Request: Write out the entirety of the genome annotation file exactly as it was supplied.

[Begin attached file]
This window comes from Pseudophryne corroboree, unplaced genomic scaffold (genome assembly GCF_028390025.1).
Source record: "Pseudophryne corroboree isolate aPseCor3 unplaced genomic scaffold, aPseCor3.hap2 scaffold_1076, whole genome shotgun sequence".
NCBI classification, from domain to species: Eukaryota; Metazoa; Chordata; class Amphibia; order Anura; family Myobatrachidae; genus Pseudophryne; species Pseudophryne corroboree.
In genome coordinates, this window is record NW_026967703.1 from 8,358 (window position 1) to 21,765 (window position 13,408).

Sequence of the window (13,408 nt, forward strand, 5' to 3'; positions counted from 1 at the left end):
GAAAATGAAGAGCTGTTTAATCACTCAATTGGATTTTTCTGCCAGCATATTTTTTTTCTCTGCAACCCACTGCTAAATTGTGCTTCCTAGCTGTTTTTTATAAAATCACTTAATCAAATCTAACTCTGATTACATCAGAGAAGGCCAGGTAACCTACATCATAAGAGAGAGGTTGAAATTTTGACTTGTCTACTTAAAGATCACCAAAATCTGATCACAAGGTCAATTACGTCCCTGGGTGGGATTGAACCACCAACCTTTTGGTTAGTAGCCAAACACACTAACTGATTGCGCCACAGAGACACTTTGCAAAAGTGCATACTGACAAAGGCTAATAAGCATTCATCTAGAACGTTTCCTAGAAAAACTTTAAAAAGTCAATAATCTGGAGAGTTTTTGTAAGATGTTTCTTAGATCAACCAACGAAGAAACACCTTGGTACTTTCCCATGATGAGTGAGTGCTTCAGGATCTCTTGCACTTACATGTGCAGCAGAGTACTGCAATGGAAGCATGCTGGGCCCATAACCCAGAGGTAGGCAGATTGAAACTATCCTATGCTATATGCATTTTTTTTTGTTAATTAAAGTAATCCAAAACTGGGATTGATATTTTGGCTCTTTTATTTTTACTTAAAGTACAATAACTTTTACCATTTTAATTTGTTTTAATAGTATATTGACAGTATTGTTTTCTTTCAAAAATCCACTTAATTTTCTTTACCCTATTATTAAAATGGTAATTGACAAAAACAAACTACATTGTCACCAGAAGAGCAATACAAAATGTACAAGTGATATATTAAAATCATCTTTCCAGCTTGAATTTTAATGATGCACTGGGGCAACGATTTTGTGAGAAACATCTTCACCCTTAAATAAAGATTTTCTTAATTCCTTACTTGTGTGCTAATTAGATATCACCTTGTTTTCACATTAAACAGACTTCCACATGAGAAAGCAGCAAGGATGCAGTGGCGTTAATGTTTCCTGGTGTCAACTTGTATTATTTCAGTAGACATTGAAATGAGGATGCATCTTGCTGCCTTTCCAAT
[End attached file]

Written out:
This window comes from Pseudophryne corroboree, unplaced genomic scaffold (genome assembly GCF_028390025.1).
Source record: "Pseudophryne corroboree isolate aPseCor3 unplaced genomic scaffold, aPseCor3.hap2 scaffold_1076, whole genome shotgun sequence".
NCBI classification, from domain to species: Eukaryota; Metazoa; Chordata; class Amphibia; order Anura; family Myobatrachidae; genus Pseudophryne; species Pseudophryne corroboree.
In genome coordinates, this window is record NW_026967703.1 from 8,358 (window position 1) to 21,765 (window position 13,408).

Sequence of the window (13,408 nt, forward strand, 5' to 3'; positions counted from 1 at the left end):
GAAAATGAAGAGCTGTTTAATCACTCAATTGGATTTTTCTGCCAGCATATTTTTTTTCTCTGCAACCCACTGCTAAATTGTGCTTCCTAGCTGTTTTTTATAAAATCACTTAATCAAATCTAACTCTGATTACATCAGAGAAGGCCAGGTAACCTACATCATAAGAGAGAGGTTGAAATTTTGACTTGTCTACTTAAAGATCACCAAAATCTGATCACAAGGTCAATTACGTCCCTGGGTGGGATTGAACCACCAACCTTTTGGTTAGTAGCCAAACACACTAACTGATTGCGCCACAGAGACACTTTGCAAAAGTGCATACTGACAAAGGCTAATAAGCATTCATCTAGAACGTTTCCTAGAAAAACTTTAAAAAGTCAATAATCTGGAGAGTTTTTGTAAGATGTTTCTTAGATCAACCAACGAAGAAACACCTTGGTACTTTCCCATGATGAGTGAGTGCTTCAGGATCTCTTGCACTTACATGTGCAGCAGAGTACTGCAATGGAAGCATGCTGGGCCCATAACCCAGAGGTAGGCAGATTGAAACTATCCTATGCTATATGCATTTTTTTTTGTTAATTAAAGTAATCCAAAACTGGGATTGATATTTTGGCTCTTTTATTTTTACTTAAAGTACAATAACTTTTACCATTTTAATTTGTTTTAATAGTATATTGACAGTATTGTTTTCTTTCAAAAATCCACTTAATTTTCTTTACCCTATTATTAAAATGGTAATTGACAAAAACAAACTACATTGTCACCAGAAGAGCAATACAAAATGTACAAGTGATATATTAAAATCATCTTTCCAGCTTGAATTTTAATGATGCACTGGGGCAACGATTTTGTGAGAAACATCTTCACCCTTAAATAAAGATTTTCTTAATTCCTTACTTGTGTGCTAATTAGATATCACCTTGTTTTCACATTAAACAGACTTCCACATGAGAAAGCAGCAAGGATGCAGTGGCGTTAATGTTTCCTGGTGTCAACTTGTATTATTTCAGTAGACATTGAAATGAGGATGCATCTTGCTGCCTTTCCAAT